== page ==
On Becoming a Freelance Writer

Becoming a freelance writer

Every pen monkey has thought of setting up as a freelance writer at one time or another. You get the best of both worlds, don’t you? You love to write, why not become a literary gun for hire? It’s in your scribbler DNA. You can’t resist.

For some, it’s simply a thought that passes as easily as it came. Other, more deluded types, take a breath and dip their toes into the freelance waters, encounter little or no success and return to their fantasies of becoming the next Stephen King or J R Tolkien. A few hardy souls bite the bullet and decide to become fully fledged freelance writers.

They do! Yes, they do! (Sound of trumpets and general hurrah-ing).

So, here’s your first of several freelance writer hard truths: It generally sucks.

Strangely, I don’t mean that in an unkind way. What I mean is that it’s not all fun. You won’t be sitting with your favourite pen, waxing lyrical as you sip nice French claret and dig into a box of Thornton chocolates while dressed only in yesterday’s vest and pants.

Oh, wouldst that it were dear scribe. Then, we would all be doing it.

A freelance writer works hard

For those thinking of quitting the day job and giving it a try, be warned. You may currently work eight hours a day, five days a week and all for a set wage. You may hate your job, the travel each morning and evening, your evil boss, your pointless work mates, your work chair, and the stupid executive toy on the edge of your desk. But, listen my friend, you have a lovely set income flying into your bank account each month and you have a pretty good idea how and when you’re going to earn it.

As a full-time freelance writer you will be working longer hours, probably for less, and your pay packet is going to be highly uncertain, at least in the beginning. You will have to hunt for jobs and you will have to compete with other, equally skilled, writers for your share of the freelance pie. And, through all this, you will have to provide a consistently high standard of work.

Still haven’t put you off?

Okay, it’s a good idea. I agree. Should I mention tax returns now? No?

Besides, you’ve decided you’re going to keep the day job and simply freelance part-time.

Good for you! Just for you here are:

6 qualities a freelance writer needs

Commitment: If you are going to do it, commit to it. You will have deadlines, meet them. You have to spend time writing, do it. Do it all at 100%. Don’t sit and think: I’ll have a go at it later or I’ll crack through that tomorrow. It doesn’t wash in the wonderful world of self-employment. You are a freelance writer: Write!

Competence: Your writing has to meet the standard. You must have above average literary skills and that includes being able to edit your own work effectively. If you are still throwing in redundant adjectives and adverbs and your editing consists of a few flighty red ticks in the margin of a page, the freelance writer life is probably not for you. It’s a skill, not an art form. You need to produce good quality work, quickly.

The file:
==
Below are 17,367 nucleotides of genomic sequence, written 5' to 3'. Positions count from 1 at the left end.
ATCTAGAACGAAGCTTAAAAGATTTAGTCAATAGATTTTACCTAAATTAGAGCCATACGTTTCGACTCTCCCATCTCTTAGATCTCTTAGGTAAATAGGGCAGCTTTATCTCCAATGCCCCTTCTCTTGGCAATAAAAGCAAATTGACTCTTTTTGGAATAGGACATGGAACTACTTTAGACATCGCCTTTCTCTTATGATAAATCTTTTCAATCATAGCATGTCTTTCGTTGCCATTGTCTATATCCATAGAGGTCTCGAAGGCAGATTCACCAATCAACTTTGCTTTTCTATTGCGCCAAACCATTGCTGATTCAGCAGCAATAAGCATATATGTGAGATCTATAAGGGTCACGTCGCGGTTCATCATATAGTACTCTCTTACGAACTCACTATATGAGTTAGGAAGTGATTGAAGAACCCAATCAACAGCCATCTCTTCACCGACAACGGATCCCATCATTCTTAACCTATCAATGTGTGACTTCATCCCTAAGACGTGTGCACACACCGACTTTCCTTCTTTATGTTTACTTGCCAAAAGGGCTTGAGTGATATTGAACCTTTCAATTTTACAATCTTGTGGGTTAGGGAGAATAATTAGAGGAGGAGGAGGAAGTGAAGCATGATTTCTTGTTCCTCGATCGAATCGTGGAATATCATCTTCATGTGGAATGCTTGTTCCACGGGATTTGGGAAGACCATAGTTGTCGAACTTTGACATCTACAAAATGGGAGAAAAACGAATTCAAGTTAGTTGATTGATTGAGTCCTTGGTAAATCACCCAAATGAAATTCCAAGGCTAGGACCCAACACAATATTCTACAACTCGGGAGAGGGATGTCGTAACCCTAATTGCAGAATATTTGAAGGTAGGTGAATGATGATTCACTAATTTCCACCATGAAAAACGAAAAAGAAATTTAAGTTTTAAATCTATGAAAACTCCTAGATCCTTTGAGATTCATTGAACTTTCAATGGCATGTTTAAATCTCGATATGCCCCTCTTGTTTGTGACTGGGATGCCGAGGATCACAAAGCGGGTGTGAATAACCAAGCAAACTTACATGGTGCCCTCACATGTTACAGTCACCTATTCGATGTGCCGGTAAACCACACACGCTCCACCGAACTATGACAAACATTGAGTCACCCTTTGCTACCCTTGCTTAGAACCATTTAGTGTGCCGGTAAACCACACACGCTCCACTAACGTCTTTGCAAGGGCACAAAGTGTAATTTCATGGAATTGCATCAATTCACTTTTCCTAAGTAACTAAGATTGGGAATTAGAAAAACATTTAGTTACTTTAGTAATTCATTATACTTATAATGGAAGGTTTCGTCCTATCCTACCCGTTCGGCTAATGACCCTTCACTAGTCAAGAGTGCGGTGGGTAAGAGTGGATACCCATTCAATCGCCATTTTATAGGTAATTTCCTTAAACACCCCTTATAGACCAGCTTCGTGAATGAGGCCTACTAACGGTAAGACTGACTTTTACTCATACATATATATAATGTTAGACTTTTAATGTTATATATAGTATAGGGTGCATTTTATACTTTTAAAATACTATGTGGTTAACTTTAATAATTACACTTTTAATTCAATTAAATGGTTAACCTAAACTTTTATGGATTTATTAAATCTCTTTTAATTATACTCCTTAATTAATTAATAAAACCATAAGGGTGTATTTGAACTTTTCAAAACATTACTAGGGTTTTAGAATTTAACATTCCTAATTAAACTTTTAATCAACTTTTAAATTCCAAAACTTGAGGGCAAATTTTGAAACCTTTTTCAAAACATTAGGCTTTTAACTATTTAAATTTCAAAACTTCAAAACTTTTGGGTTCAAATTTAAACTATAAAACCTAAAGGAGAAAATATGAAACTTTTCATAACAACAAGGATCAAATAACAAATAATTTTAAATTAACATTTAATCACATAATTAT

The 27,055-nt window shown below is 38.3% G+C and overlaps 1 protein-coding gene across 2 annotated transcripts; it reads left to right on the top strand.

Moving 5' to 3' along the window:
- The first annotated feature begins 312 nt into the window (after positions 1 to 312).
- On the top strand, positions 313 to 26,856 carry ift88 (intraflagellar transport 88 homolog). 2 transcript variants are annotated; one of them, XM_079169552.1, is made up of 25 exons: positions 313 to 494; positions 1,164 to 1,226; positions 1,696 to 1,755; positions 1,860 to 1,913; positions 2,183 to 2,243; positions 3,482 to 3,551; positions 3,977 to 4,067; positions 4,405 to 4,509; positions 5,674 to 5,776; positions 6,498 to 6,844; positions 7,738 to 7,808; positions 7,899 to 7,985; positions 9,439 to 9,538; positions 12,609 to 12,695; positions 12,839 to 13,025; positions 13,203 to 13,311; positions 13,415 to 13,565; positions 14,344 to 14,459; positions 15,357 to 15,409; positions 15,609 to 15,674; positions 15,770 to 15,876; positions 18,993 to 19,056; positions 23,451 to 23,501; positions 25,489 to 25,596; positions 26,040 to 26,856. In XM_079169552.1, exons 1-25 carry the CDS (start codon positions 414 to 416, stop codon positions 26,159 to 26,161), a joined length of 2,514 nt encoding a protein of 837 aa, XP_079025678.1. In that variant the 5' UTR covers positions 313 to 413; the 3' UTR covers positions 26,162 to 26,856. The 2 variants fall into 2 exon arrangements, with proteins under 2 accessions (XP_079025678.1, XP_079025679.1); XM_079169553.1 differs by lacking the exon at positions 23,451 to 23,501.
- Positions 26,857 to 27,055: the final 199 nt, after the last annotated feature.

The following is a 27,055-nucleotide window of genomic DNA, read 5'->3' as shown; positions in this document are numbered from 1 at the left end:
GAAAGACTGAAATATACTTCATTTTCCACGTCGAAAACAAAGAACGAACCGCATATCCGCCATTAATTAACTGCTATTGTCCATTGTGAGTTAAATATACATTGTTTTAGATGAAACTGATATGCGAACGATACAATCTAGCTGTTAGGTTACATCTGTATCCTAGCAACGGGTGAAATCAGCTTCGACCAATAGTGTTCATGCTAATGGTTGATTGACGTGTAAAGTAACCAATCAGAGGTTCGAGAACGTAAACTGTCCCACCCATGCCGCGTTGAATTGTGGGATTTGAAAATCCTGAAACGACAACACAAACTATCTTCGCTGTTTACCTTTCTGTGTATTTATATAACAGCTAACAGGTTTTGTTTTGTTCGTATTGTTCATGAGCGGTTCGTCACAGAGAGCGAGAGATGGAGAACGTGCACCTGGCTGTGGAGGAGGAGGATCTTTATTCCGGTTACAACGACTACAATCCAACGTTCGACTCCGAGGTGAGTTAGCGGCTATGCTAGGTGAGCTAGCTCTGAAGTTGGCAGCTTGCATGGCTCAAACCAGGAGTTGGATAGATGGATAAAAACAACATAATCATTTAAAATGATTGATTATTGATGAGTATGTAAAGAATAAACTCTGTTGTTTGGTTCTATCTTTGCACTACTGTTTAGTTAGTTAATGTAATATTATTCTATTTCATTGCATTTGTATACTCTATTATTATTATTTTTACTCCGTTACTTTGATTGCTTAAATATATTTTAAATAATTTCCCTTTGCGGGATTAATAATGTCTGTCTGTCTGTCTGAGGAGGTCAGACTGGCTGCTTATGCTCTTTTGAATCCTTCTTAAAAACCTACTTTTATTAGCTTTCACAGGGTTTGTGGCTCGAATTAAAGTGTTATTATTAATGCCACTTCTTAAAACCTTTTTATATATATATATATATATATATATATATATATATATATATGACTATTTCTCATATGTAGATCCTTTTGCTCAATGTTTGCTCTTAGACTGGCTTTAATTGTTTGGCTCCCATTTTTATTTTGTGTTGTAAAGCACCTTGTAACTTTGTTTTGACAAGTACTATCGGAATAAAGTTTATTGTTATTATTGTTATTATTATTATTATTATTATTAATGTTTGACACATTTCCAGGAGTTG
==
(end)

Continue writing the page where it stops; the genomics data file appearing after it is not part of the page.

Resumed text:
Determination: Not the same as commitment but an ugly cousin twice removed. You have to get out there and find work each day, every day, seven days a week. You sit down each morning and say: “I need to earn some money.” Find it. Hunt it down with grim determination. Trap it. Kill it. Well, maybe not kill it. Maim it slightly. Chain it to the desk. Make sure it doesn’t get away.

Consistency: Your work must be of a uniformly high standard. No exceptions. If you’re lucky to get business from a freelancing site you will generally receive a customer rating of between 1 and 5 stars after you finish a job. Hard truth #2: For you, a 1 star rating is catastrophic. Your writing credibility immediately goes south and people think twice about hiring you. If you are consistently good you will consistently get 5 stars. If you are poor for just one second, you might do irreparable damage to your reputation.

SEO awareness: A number of your clients will want work that is SEO friendly. If you don’t know what that means, or why keywords are seen as important, then find out. It’s not difficult and you need to be able to incorporate it into your writing.

Adaptability: You need to be able to write across the board. In my short time as a freelance writer, I have put together articles on Chinese social media, storage spaces, car specs, features and benefit selling, dental hygiene, office cleaning, and football. Get yourself comfortable with researching your article, it comes with the job. There are only rare moments when someone asks you to write something you are completely familiar with.

Still interested?

In the next part of The Freelance Writer I’ll be talking about my own personal experience with freelancing platform People Per Hour and I hope you’ll join me for that. In the meantime, if you have any thoughts on going freelance then please jot them down in the comments section below.

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